Earlier this week, George David Weiss died at the age of 89 in his home in Oldwick, N.J. Weiss spent nearly two decades as the president of the Songwriters Guild of America. He penned songs for greats like Perry Como, Tom Jones, Mel Torme, Dinah Washington, Nat "King" Cole, Sammy Davis Jr. and Elvis Presley. He wrote Broadway musicals and scored film soundtracks. His songs – spanning genres from blues to jazz to rock 'n' roll – have been covered by acts as diverse as B.B. King, Celine Dion, LeAnn Rhimes, Joey Ramone, Coldplay and the Flaming Lips.
Yet at least one prominent person in his life considered his career choice a disappointment.
Weiss's best-known tune, "What A Wonderful World," is co-credited to Bob Thiele and was first recorded in 1967 by Louis Armstrong. It's a song whose sentiments ran counter to what many were feeling at the time – America was mired in the Vietnam War, race riots were erupting in urban areas all over the country, the horrifying crimes of serial killers Albert DeSalvo and Richard Speck were once again in the news as the two faced sentencing. The Doors had just released their debut album, which climaxed with an Eastern flavored 12-minute Oepidal psychodrama called "The End." In Cold Blood, a film based on the Truman Capote book about two other murderers, was a big hit, as was the violent Bonnie and Clyde.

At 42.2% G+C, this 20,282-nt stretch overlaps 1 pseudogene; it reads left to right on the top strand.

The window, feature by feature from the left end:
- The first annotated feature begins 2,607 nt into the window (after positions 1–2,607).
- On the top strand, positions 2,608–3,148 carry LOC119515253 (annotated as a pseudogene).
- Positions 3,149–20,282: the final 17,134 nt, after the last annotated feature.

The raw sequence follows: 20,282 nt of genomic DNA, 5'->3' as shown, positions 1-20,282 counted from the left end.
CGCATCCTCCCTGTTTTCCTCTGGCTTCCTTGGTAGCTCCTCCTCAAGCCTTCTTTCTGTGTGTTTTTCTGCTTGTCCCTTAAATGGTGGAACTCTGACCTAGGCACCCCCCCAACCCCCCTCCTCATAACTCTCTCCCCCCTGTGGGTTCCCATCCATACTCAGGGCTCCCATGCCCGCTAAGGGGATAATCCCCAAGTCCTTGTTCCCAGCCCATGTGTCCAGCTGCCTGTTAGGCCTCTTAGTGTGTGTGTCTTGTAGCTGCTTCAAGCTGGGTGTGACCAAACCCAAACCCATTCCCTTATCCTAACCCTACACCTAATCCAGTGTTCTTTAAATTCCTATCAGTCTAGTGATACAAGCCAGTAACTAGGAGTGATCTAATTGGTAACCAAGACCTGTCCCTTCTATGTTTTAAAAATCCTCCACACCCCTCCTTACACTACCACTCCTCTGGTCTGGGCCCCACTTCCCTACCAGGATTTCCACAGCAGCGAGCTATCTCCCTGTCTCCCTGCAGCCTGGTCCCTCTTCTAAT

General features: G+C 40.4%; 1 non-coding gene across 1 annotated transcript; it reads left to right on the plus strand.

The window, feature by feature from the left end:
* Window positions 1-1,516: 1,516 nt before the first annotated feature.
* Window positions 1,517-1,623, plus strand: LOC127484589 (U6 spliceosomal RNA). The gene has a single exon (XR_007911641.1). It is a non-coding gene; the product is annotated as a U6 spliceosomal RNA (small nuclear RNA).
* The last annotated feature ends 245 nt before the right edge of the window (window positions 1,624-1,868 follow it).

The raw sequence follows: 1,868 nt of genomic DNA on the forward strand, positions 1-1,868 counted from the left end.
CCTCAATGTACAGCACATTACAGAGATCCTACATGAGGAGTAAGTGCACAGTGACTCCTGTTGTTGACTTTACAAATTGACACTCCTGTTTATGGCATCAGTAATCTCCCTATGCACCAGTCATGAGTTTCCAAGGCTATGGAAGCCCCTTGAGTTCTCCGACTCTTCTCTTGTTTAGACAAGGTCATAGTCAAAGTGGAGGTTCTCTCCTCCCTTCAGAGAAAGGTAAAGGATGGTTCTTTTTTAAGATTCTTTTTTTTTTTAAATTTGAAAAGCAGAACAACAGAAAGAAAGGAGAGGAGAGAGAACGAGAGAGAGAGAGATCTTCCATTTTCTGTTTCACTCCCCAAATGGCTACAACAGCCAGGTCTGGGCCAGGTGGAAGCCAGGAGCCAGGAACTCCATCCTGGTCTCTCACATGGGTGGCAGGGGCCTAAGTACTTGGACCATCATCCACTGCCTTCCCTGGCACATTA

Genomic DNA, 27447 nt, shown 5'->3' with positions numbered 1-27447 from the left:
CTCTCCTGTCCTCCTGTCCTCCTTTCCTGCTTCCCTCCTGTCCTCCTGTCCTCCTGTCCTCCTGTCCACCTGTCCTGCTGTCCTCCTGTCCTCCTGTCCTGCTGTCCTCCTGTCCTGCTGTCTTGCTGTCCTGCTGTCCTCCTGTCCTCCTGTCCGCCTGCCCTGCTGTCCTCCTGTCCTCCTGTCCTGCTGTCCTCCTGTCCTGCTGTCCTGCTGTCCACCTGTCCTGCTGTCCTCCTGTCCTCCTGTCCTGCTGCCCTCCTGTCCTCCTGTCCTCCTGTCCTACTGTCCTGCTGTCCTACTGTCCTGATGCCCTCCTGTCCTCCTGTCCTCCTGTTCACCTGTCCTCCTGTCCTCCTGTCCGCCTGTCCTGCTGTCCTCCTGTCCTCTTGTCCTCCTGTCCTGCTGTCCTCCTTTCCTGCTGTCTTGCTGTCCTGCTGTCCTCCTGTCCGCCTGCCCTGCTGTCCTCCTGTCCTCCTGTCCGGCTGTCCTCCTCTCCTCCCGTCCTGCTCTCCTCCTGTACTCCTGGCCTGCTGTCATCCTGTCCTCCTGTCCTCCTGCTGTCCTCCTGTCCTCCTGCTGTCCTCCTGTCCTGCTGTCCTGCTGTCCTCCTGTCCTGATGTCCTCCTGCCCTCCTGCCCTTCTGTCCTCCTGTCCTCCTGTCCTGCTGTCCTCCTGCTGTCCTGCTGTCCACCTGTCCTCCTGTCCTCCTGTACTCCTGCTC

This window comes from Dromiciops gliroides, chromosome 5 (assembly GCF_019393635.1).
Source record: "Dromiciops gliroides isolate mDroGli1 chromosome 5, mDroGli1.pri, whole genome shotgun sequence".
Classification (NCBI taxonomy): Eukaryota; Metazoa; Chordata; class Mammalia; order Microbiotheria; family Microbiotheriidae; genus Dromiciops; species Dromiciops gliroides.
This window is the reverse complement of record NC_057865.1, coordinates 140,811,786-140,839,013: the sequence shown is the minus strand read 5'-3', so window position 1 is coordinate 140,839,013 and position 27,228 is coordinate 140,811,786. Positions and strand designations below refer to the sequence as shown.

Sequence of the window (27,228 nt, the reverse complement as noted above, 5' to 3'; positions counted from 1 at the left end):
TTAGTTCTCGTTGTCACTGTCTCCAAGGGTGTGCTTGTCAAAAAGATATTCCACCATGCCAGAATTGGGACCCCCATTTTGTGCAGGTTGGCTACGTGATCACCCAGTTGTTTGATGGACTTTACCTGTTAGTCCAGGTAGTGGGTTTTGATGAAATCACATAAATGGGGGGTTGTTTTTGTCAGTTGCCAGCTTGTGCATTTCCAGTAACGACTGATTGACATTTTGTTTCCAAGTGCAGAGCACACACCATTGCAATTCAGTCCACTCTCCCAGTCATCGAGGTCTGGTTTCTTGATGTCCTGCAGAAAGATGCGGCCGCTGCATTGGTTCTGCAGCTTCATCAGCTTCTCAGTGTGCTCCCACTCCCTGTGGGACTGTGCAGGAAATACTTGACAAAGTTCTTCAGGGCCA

After Tony Bennett passed on "What a Wonderful World," it eventually was given to Armstrong. But the head of ABC Records at the time didn't see any commercial potential in the tune and refused to put marketing dollars behind it. The record sold fewer than 1,000 copies in its initial U.S. release.
But it was a different story in Europe, where the song rocketed to the top of the U.K. charts, and became 1968's top selling record. After Armstrong's death in 1971, ABC records re-issued the single and it finally got the attention it deserved in America, reaching the top 10. "What a Wonderful World" would chart again more than 20 years after it was recorded, when the 1987 Robin Williams film Good Morning Vietnam exposed it to a whole new generation.
"The Lion Sleeps Tonight" is another song associated with Weiss that has become a pop culture staple. Though the music was written by South African Solomon Linda, a version with new lyrics by Weiss became a big hit for the Tokens and earned some $15 million from its use in Disney's The Lion King. Linda's heirs sued Disney in 2004 and reached an out of court settlement.
Which sort of brings our story full circle.
With Weiss enjoying so many songwriting successes, who would consider his career path a disappointment?
Well, his mother, for one. She'd wanted him to become a lawyer.